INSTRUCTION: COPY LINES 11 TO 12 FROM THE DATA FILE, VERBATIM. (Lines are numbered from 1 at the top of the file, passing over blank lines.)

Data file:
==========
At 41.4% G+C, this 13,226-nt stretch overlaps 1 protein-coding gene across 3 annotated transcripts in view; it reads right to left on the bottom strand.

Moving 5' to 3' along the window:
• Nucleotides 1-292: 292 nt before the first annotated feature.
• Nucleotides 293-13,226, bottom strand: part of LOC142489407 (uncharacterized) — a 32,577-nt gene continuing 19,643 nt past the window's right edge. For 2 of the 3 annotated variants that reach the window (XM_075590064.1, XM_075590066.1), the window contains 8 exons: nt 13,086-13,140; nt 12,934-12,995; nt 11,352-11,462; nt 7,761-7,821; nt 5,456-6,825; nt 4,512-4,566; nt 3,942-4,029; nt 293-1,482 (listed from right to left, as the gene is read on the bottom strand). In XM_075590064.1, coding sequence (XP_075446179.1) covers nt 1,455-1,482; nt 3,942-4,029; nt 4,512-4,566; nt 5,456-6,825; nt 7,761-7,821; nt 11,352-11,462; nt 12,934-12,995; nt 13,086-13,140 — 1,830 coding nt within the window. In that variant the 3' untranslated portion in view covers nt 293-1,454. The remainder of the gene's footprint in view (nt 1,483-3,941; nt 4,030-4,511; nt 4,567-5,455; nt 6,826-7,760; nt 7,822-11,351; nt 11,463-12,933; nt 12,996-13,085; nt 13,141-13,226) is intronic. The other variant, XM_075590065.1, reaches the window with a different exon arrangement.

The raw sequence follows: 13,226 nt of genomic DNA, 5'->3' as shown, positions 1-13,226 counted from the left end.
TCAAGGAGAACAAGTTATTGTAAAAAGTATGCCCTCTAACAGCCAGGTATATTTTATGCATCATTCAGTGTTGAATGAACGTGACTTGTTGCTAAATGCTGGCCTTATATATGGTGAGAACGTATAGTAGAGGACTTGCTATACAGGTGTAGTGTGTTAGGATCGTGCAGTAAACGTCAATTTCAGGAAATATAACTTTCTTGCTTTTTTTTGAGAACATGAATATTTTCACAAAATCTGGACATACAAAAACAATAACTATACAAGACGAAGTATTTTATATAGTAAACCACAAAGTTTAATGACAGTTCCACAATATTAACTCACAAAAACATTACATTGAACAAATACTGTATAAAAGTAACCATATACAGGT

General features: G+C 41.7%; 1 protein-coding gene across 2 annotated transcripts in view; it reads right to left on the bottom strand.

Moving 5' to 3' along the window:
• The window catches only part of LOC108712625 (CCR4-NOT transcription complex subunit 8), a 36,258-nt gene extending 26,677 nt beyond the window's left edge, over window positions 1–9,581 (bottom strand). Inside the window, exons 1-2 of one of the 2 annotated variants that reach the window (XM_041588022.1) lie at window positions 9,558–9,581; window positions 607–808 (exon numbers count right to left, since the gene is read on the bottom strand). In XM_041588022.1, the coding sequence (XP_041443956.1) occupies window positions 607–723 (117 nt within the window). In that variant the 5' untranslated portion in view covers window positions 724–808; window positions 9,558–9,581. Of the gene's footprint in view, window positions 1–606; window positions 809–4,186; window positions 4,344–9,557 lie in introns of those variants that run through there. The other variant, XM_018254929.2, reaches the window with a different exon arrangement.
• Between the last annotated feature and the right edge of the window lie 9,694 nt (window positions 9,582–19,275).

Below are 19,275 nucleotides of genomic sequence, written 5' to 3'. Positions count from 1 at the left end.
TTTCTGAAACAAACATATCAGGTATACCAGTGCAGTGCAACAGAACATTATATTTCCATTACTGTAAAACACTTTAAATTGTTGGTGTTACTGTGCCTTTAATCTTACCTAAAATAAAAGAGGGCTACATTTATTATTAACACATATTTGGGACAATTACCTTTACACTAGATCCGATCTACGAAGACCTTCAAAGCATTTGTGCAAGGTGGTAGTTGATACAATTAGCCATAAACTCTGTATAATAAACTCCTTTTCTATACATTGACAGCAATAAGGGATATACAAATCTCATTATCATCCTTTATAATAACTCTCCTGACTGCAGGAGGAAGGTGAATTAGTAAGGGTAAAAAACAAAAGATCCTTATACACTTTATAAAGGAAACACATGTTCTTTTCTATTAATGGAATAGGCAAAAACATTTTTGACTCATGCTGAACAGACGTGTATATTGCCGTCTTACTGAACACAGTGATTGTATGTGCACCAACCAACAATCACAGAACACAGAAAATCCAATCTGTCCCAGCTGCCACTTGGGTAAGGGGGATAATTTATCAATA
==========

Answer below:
Below are 19,275 nucleotides of genomic sequence, written 5' to 3'. Positions count from 1 at the left end.
TTTCTGAAACAAACATATCAGGTATACCAGTGCAGTGCAACAGAACATTATATTTCCATTACTGTAAAACACTTTAAATTGTTGGTGTTACTGTGCCTTTAATCTTACCTAAAATAAAAGAGGGCTACATTTATTATTAACACATATTTGGGACAATTACCTTTACACTAGATCCGATCTACGAAGACCTTCAAAGCATTTGTGCAAGGTGGTAGTTGATACAATTAGCCATAAACTCTGTATAATAAACTCCTTTTCTATACATTGACAGCAATAAGGGATATACAAATCTCATTATCATCCTTTATAATAACTCTCCTGACTGCAGGAGGAAGGTGAATTAGTAAGGGTAAAAAACAAAAGATCCTTATACACTTTATAAAGGAAACACATGTTCTTTTCTATTAATGGAATAGGCAAAAACATTTTTGACTCATGCTGAACAGACGTGTATATTGCCGTCTTACTGAACACAGTGATTGTATGTGCACCAACCAACAATCACAGAACACAGAAAATCCAATCTGTCCCAGCTGCCACTTGGGTAAGGGGGATAATTTATCAATA